On Amendment No. 46, paragraph 3(2)(b) of the new Schedule 1A to the 1993 Act allows the Home Secretary to remove a member of the Charity Commission from office on grounds of incapacity or misbehaviour. We hope that that situation would not arise very often; it is not one that has arisen often in the past, so one hopes that it will be an infrequent occurrence. If it were to arise, the Home Secretary would, in practice, expect to consult not perhaps the whole commission but at least the chair; or, if it were the incapacity or misbehaviour of the chair that was itself at stake, one or more other members of the commission, or perhaps the chief executive. We are dealing with circumstances which we hope and expect will rarely if ever arise.

It is difficult to deal comprehensively with those sorts of issues in a Bill, covering every eventuality, and for that reason we think that it is best not to spell out in the Bill exactly what consultations the Home Secretary might expect to have before removing a member of the commission in these highly unusual and sensitive circumstances. I hope that the noble Lord will not feel obliged to press the amendment at a later stage. But I am happy to confirm that the Home Secretary would expect to consult the commission very carefully, as I have set out.

On Amendment No. 48, paragraph 3 of the new Schedule 1A places a five-year limit on the period of any appointment to the Charity Commission under the Bill. The effect of sub-paragraph (4) of paragraph 3 is to ensure that a person may be appointed to the commission for a second or subsequent term even if he or she has previously been so appointed. As I explained earlier, the Home Secretary's practice has in the past been to appoint for three years, and then usually to renew the appointment for a further two years. Sub-paragraph (4) of paragraph 3 is needed to ensure the continuing validity of that practice. It would not be the Home Secretary's intention to appoint for the full term of five years and then to reappoint once or indeed twice to a maximum of 15 years, as I suspect is the intention of the amendment. I hope that that deals with that particular issue.

Amendment No. 49 proposed by the noble Lord, Lord Phillips, raises the issue of compensation. Paragraph 4(3) of the new Schedule 1A is technically necessary to ensure that the Home Secretary is able to pay compensation to a person who ceases to be a member of the Charity Commission if there are special circumstances which make it right for him to do so. Those circumstances are deliberately not defined in the Bill, precisely because they have to be in some sense special. It is not, for example, the intention to limit the application of the power to circumstances in which a member of the commission is removed on grounds of incapacity or misbehaviour, as we touched on in connection with the earlier amendment.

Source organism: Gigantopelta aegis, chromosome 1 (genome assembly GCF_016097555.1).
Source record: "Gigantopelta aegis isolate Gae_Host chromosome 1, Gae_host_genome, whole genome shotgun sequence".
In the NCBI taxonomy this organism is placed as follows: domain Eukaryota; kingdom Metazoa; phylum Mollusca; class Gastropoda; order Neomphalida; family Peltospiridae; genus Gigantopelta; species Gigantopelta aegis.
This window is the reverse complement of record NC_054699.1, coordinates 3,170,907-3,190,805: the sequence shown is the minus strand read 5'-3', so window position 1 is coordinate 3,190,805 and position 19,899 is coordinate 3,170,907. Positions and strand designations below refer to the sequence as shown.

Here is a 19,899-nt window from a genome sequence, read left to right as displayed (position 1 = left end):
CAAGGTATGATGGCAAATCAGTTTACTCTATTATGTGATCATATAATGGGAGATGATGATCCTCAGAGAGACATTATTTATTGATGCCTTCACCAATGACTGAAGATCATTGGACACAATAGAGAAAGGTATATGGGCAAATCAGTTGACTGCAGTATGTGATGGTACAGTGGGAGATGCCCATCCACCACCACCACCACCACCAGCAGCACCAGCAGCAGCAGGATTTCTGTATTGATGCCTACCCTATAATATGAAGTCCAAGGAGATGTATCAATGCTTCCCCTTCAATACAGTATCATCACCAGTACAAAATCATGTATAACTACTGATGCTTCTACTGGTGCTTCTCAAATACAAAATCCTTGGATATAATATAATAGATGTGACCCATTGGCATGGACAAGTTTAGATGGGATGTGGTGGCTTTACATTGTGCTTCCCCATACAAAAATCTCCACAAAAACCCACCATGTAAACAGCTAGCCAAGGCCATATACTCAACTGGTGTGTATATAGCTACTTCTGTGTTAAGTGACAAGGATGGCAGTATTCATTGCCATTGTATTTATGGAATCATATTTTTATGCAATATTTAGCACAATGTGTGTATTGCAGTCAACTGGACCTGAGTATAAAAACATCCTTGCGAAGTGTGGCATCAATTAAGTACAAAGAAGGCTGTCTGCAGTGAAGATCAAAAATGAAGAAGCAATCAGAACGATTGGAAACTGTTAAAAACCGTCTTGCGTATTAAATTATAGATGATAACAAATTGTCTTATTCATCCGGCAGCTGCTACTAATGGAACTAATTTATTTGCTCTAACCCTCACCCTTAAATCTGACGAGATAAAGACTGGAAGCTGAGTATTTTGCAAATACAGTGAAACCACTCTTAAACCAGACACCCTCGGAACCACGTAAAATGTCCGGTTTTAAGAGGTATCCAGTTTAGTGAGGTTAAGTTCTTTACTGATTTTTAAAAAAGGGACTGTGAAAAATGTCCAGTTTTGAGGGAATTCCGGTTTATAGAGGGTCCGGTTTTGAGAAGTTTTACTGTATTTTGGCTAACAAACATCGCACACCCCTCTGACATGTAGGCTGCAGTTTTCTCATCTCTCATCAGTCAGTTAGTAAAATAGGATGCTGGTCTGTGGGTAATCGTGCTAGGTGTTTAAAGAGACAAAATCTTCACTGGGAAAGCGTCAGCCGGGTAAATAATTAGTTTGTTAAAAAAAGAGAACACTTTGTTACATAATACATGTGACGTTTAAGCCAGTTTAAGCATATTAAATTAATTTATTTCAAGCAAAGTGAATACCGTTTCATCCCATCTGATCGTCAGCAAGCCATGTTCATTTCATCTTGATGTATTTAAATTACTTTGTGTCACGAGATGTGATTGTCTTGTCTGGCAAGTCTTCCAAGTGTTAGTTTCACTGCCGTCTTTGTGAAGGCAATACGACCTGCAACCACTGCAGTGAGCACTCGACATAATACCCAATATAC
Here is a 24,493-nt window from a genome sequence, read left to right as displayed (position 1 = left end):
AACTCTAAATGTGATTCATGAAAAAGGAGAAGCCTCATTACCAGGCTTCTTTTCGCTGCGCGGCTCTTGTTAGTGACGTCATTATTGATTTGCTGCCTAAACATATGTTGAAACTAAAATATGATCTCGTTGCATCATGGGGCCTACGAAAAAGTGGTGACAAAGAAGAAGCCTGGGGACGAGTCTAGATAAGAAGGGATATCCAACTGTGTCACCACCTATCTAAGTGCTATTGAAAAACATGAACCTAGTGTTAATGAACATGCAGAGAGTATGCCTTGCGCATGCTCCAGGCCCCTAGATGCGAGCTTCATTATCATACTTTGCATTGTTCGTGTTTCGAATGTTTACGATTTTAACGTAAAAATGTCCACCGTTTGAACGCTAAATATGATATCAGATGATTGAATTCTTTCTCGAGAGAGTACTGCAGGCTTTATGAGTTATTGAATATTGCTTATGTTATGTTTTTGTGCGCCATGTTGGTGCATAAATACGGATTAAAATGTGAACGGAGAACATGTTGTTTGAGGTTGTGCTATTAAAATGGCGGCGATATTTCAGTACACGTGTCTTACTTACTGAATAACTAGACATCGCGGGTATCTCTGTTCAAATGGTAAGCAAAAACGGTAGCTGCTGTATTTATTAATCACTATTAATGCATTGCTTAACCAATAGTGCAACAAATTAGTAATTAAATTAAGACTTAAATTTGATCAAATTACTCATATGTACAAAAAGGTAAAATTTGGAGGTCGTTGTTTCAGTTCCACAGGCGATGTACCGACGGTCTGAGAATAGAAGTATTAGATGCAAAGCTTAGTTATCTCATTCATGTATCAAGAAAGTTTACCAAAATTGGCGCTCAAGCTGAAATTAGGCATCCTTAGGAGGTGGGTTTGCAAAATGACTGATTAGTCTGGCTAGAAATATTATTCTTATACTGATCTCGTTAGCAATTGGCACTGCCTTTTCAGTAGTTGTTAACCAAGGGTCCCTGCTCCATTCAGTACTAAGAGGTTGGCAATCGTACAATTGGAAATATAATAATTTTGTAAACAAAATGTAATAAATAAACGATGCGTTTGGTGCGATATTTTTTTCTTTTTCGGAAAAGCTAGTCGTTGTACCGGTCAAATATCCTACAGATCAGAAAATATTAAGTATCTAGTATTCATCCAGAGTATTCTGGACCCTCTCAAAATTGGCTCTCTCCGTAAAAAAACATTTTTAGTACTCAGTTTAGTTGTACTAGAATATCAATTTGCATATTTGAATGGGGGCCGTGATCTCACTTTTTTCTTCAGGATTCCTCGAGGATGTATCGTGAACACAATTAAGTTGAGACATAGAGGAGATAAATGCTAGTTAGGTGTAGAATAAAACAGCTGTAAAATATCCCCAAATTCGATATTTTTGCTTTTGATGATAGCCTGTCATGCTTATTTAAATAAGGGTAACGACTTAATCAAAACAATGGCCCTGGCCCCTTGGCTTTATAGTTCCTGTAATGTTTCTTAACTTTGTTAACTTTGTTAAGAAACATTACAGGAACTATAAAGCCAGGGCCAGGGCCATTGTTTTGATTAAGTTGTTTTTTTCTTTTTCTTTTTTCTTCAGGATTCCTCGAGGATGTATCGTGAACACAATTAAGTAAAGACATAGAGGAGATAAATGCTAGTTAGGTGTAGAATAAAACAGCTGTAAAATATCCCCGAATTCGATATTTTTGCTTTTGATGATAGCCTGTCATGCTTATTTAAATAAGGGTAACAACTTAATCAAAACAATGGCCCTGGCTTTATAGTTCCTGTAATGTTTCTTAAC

We cannot envisage any circumstances in which a payment of compensation to a former member of the commission might conflict with the former member's legal entitlements, but I am happy to confirm that the provision would not override those entitlements if such a conflict were to arise. I hope therefore that the noble Lord is satisfied with that explanation of our attitude to the amendments.

4.15 p.m.

Lord Hodgson of Astley Abbotts

I am grateful to all noble Lords who have contributed to the discussion on this point. Amendments Nos. 45 and 48 should be read together; that is, if the term of five years is not replaced with three years, one would not want to have a maximum of two. That would result in three times five, which is 15 years and thus, as the Minister said, very long. So the purpose here was to ensure a maximum of nine years through three appointments of three years.

It is now general practice in the private sector for non-executive appointments to be structured on a three-year rolling basis rather than on five years. A term of five years might have been the norm years ago, but it was felt right to shorten it. The reason that the companies I am associated with have shortened it is, if I may say, a very unheroic one. It is extremely difficult to get rid of a non-executive director unless they have done something seriously wrong. However, their performance may be simply sub par. If it continues like that for the three years of their term, they are not reappointed. My concern about a five-year appointment is that if someone is all right but is not making a major contribution, there is no moment at which you have to reappoint, thereby forcing a discussion, because the appointment just rolls on. Shortening the term from five years to three therefore is an attempt to make sure that the commission members are regularly reviewed both on their performance and on what they contribute to the way the commission operates. That is very important, given the strategic nature of their role.